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Objectives: Pompe disease (glycogen storage disease type II) is a rare autosomal recessive lysosomal storage disease that is caused by acid alpha-glucosidase deficiency. Early enzyme replacement therapy can benefit infants with the disease but the diagnosis is complicated by the rarity of the disease and the heterogeneity of the clinical manifestations. In this study, DNA extracted from archival postmortem formalin-fixed paraffin-embedded tissues was used to identify Pompe disease mutations in Oman and develop a rapid molecular-based test. Methods: Intronic primers were designed to amplify short fragments (193–454 base pairs [bp]) from coding exons (2–20) and screen for mutations using direct sequencing (DS). Results: Two mutations known to cause severe disease were identified in two infants. One was a coding mutation, c.2560C>T (p.Arg854X), and the second was found at a splice acceptor site, c.1327-2A>G. Polymerase chain reaction- and restriction fragment length polymorphism-based tests were designed for the rapid genotyping of the identified mutations. Conclusion: These tests can facilitate prenatal diagnosis and help in identifying carriers in families with the identified mutations.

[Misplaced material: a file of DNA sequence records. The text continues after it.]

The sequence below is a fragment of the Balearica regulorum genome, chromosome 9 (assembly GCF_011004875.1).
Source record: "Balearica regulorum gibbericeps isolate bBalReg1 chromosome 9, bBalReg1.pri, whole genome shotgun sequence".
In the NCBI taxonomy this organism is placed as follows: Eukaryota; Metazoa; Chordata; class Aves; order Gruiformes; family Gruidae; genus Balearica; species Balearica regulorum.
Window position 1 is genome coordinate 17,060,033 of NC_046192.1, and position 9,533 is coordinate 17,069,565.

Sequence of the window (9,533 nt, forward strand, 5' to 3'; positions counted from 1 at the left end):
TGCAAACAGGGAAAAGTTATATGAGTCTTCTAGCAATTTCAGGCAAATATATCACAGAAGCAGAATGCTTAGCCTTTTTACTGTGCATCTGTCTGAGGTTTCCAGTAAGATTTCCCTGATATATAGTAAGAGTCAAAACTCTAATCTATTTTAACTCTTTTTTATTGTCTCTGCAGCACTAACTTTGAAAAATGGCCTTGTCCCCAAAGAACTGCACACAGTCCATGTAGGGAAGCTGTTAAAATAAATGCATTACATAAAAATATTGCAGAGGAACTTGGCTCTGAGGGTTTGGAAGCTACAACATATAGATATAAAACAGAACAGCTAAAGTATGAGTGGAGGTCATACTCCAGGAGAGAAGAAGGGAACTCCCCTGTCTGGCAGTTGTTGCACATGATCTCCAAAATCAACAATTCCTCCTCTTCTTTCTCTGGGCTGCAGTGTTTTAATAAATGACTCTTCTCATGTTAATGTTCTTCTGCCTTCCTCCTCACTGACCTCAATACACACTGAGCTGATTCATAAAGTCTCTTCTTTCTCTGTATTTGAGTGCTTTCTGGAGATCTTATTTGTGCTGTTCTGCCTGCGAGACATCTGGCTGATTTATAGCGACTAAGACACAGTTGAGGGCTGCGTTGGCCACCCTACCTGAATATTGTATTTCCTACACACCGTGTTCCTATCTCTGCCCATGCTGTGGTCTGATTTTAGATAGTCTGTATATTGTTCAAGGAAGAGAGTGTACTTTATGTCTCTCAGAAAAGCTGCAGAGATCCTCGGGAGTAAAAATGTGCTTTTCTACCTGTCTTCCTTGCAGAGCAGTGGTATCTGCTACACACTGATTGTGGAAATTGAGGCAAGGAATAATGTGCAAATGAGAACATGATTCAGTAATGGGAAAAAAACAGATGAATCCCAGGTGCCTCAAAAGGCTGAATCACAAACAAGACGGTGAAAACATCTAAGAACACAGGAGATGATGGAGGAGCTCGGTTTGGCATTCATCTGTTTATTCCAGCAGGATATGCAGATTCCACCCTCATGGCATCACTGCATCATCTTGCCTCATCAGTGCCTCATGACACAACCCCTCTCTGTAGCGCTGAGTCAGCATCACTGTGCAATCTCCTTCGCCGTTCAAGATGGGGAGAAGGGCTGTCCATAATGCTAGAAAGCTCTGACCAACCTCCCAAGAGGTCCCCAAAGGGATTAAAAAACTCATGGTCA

Pompe Disease Glucan 1 4-alpha-Glucosidase Tissue Mutations Genotyping Techniques Oman.

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Alansari, A., Al-Rawahi, S., Ba-Omar, T., Al-Nabhani, M., & Date, A. (2013). The Identification of Pompe Disease Mutations in Archival Tissues and Development of a Rapid Molecular-based Test. Sultan Qaboos University Medical Journal, 13(4), 502–509. Retrieved from